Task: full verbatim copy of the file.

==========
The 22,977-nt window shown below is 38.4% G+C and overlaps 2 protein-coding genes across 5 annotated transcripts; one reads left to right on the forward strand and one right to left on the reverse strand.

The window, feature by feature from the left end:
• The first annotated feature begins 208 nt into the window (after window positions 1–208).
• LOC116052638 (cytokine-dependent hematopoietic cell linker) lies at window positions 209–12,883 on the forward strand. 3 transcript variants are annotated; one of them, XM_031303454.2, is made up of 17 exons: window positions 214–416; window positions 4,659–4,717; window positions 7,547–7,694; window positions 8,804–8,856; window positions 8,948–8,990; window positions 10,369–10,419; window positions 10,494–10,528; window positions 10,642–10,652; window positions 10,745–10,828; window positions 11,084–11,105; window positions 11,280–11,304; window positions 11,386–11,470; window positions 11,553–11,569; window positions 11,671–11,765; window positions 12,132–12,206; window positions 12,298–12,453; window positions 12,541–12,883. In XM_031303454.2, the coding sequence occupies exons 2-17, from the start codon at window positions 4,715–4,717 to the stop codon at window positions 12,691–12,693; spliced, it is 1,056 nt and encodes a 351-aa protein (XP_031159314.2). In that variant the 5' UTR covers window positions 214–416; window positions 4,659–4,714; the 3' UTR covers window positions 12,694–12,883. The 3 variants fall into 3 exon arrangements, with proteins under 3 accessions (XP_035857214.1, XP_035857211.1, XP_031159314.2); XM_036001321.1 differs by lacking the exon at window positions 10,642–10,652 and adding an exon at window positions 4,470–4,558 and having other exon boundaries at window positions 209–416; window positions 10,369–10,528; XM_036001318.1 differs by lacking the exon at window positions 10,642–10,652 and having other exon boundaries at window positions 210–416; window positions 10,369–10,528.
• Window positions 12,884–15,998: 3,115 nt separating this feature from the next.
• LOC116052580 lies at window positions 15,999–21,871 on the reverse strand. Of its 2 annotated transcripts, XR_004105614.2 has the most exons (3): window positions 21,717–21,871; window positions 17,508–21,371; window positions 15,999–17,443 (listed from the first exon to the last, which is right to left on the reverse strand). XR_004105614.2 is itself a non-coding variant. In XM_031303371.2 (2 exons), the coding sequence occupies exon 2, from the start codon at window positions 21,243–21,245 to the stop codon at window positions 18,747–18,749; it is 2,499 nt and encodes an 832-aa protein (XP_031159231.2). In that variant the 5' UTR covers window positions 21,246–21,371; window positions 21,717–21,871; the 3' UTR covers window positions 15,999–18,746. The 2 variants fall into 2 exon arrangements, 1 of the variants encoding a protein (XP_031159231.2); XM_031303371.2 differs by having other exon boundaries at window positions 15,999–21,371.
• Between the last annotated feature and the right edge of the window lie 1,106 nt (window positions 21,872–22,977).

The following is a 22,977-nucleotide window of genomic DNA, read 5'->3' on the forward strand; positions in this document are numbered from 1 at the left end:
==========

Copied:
The 22,977-nt window shown below is 38.4% G+C and overlaps 2 protein-coding genes across 5 annotated transcripts; one reads left to right on the forward strand and one right to left on the reverse strand.

The window, feature by feature from the left end:
• The first annotated feature begins 208 nt into the window (after window positions 1–208).
• LOC116052638 (cytokine-dependent hematopoietic cell linker) lies at window positions 209–12,883 on the forward strand. 3 transcript variants are annotated; one of them, XM_031303454.2, is made up of 17 exons: window positions 214–416; window positions 4,659–4,717; window positions 7,547–7,694; window positions 8,804–8,856; window positions 8,948–8,990; window positions 10,369–10,419; window positions 10,494–10,528; window positions 10,642–10,652; window positions 10,745–10,828; window positions 11,084–11,105; window positions 11,280–11,304; window positions 11,386–11,470; window positions 11,553–11,569; window positions 11,671–11,765; window positions 12,132–12,206; window positions 12,298–12,453; window positions 12,541–12,883. In XM_031303454.2, the coding sequence occupies exons 2-17, from the start codon at window positions 4,715–4,717 to the stop codon at window positions 12,691–12,693; spliced, it is 1,056 nt and encodes a 351-aa protein (XP_031159314.2). In that variant the 5' UTR covers window positions 214–416; window positions 4,659–4,714; the 3' UTR covers window positions 12,694–12,883. The 3 variants fall into 3 exon arrangements, with proteins under 3 accessions (XP_035857214.1, XP_035857211.1, XP_031159314.2); XM_036001321.1 differs by lacking the exon at window positions 10,642–10,652 and adding an exon at window positions 4,470–4,558 and having other exon boundaries at window positions 209–416; window positions 10,369–10,528; XM_036001318.1 differs by lacking the exon at window positions 10,642–10,652 and having other exon boundaries at window positions 210–416; window positions 10,369–10,528.
• Window positions 12,884–15,998: 3,115 nt separating this feature from the next.
• LOC116052580 lies at window positions 15,999–21,871 on the reverse strand. Of its 2 annotated transcripts, XR_004105614.2 has the most exons (3): window positions 21,717–21,871; window positions 17,508–21,371; window positions 15,999–17,443 (listed from the first exon to the last, which is right to left on the reverse strand). XR_004105614.2 is itself a non-coding variant. In XM_031303371.2 (2 exons), the coding sequence occupies exon 2, from the start codon at window positions 21,243–21,245 to the stop codon at window positions 18,747–18,749; it is 2,499 nt and encodes an 832-aa protein (XP_031159231.2). In that variant the 5' UTR covers window positions 21,246–21,371; window positions 21,717–21,871; the 3' UTR covers window positions 15,999–18,746. The 2 variants fall into 2 exon arrangements, 1 of the variants encoding a protein (XP_031159231.2); XM_031303371.2 differs by having other exon boundaries at window positions 15,999–21,371.
• Between the last annotated feature and the right edge of the window lie 1,106 nt (window positions 21,872–22,977).

The following is a 22,977-nucleotide window of genomic DNA, read 5'->3' on the forward strand; positions in this document are numbered from 1 at the left end: